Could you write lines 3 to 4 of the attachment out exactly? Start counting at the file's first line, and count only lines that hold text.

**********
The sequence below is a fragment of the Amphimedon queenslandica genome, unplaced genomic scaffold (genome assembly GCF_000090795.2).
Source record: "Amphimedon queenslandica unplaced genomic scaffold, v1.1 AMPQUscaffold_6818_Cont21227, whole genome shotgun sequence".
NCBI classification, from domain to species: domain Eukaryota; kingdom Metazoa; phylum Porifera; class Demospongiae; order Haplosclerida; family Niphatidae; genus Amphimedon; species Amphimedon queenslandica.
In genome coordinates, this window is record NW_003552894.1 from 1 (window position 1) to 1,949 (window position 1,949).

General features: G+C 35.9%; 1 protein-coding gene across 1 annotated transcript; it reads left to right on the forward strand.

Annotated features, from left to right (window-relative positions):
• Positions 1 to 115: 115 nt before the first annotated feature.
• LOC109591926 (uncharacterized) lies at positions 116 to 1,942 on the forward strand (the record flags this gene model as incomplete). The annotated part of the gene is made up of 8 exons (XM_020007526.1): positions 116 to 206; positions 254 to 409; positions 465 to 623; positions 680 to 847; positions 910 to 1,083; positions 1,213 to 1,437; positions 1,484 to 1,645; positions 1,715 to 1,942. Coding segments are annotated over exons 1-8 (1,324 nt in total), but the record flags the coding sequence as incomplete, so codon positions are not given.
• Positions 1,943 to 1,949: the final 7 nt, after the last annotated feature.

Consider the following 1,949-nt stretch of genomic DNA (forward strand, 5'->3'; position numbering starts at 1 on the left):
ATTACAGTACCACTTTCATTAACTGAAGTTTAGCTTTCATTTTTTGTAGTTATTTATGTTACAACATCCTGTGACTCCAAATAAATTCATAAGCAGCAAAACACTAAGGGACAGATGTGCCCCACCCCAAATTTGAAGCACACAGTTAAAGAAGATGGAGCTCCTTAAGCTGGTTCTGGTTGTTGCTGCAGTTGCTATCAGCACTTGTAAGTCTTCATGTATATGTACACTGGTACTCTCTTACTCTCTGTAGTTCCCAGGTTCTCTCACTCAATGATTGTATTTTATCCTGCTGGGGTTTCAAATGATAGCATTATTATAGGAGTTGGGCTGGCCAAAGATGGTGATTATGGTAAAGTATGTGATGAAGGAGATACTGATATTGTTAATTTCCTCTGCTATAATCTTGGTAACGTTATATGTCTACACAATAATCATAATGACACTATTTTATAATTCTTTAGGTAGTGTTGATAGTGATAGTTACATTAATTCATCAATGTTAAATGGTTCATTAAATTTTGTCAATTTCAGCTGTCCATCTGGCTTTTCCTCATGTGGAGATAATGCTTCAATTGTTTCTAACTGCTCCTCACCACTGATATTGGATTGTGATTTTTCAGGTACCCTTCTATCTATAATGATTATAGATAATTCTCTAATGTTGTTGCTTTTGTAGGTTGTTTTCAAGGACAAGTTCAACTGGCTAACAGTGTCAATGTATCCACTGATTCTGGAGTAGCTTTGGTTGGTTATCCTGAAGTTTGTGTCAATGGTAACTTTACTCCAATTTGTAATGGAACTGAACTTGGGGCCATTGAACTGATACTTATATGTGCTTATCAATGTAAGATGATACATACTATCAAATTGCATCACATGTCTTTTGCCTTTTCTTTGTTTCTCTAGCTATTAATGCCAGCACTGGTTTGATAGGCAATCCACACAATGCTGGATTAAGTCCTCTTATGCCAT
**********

NCBI classification, from domain to species: domain Eukaryota; kingdom Metazoa; phylum Porifera; class Demospongiae; order Haplosclerida; family Niphatidae; genus Amphimedon; species Amphimedon queenslandica.
In genome coordinates, this window is record NW_003552894.1 from 1 (window position 1) to 1,949 (window position 1,949).